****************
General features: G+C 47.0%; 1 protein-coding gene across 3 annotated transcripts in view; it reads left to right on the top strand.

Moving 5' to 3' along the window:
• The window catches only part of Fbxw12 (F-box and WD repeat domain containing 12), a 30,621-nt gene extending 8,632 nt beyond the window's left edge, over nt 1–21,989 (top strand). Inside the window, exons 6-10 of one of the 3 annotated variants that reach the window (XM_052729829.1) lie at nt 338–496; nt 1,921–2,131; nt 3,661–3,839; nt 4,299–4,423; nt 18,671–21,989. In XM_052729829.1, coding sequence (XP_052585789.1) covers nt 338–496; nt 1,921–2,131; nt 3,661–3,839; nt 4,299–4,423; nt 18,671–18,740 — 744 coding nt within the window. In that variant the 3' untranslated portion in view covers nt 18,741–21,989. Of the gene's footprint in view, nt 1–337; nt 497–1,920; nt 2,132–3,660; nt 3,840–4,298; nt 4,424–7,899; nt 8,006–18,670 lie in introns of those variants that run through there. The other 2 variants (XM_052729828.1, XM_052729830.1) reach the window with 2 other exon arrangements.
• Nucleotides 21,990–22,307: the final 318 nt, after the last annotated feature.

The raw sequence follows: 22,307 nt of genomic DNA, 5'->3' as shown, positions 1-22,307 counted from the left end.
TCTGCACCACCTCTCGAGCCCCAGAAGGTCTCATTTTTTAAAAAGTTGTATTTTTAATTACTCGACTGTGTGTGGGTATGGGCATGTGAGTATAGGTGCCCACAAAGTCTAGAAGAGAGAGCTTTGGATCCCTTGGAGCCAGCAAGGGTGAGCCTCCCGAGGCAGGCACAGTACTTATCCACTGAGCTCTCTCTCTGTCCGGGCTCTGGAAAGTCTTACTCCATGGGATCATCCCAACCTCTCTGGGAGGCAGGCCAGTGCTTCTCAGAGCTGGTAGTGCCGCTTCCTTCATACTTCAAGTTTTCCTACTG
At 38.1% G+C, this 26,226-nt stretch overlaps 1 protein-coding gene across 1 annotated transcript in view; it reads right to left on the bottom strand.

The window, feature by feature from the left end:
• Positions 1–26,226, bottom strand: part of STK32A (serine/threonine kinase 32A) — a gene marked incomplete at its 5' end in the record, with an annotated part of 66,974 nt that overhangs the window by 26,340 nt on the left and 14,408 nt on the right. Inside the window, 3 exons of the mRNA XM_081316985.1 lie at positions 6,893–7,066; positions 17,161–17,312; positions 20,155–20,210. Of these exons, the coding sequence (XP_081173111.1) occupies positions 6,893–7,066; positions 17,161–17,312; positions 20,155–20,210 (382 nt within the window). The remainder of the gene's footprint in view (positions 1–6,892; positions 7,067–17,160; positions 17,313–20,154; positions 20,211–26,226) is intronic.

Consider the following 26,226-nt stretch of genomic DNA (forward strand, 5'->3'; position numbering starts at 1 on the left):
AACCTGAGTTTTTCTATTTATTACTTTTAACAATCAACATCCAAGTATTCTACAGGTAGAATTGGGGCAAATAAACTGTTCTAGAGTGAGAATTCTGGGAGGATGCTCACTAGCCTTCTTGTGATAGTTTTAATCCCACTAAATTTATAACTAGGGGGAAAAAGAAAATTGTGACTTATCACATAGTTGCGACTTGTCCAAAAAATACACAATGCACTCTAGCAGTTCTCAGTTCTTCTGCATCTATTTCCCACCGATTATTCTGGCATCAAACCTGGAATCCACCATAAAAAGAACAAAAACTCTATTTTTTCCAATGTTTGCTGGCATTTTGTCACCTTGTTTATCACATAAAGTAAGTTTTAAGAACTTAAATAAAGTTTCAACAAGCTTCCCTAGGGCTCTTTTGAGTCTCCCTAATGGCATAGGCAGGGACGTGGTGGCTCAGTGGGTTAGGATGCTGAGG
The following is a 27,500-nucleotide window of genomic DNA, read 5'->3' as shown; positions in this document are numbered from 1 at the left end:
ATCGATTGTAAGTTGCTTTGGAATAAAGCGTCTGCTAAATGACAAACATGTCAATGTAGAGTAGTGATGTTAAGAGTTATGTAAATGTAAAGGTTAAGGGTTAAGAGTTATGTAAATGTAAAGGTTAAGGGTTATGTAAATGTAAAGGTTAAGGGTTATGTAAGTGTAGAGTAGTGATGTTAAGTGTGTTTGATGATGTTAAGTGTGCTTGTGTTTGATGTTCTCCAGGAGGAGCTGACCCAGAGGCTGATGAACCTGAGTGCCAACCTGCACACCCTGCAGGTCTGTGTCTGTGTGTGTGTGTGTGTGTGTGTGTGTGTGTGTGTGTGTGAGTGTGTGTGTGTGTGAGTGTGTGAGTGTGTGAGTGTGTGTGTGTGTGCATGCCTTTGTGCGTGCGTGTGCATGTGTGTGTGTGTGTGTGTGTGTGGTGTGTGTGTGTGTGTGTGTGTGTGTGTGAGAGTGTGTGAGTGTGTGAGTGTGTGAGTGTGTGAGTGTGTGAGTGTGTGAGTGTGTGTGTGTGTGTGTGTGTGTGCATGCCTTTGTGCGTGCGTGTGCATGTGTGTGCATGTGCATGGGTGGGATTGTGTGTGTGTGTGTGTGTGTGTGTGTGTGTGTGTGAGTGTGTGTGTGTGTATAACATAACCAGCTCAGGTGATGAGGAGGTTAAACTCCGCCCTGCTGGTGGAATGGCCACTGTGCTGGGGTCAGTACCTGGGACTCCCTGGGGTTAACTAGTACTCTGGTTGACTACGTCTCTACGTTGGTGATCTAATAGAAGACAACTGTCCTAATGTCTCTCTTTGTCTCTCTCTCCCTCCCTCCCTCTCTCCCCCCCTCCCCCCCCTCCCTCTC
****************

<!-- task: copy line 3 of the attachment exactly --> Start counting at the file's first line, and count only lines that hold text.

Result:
• The window catches only part of Fbxw12 (F-box and WD repeat domain containing 12), a 30,621-nt gene extending 8,632 nt beyond the window's left edge, over nt 1–21,989 (top strand). Inside the window, exons 6-10 of one of the 3 annotated variants that reach the window (XM_052729829.1) lie at nt 338–496; nt 1,921–2,131; nt 3,661–3,839; nt 4,299–4,423; nt 18,671–21,989. In XM_052729829.1, coding sequence (XP_052585789.1) covers nt 338–496; nt 1,921–2,131; nt 3,661–3,839; nt 4,299–4,423; nt 18,671–18,740 — 744 coding nt within the window. In that variant the 3' untranslated portion in view covers nt 18,741–21,989. Of the gene's footprint in view, nt 1–337; nt 497–1,920; nt 2,132–3,660; nt 3,840–4,298; nt 4,424–7,899; nt 8,006–18,670 lie in introns of those variants that run through there. The other 2 variants (XM_052729828.1, XM_052729830.1) reach the window with 2 other exon arrangements.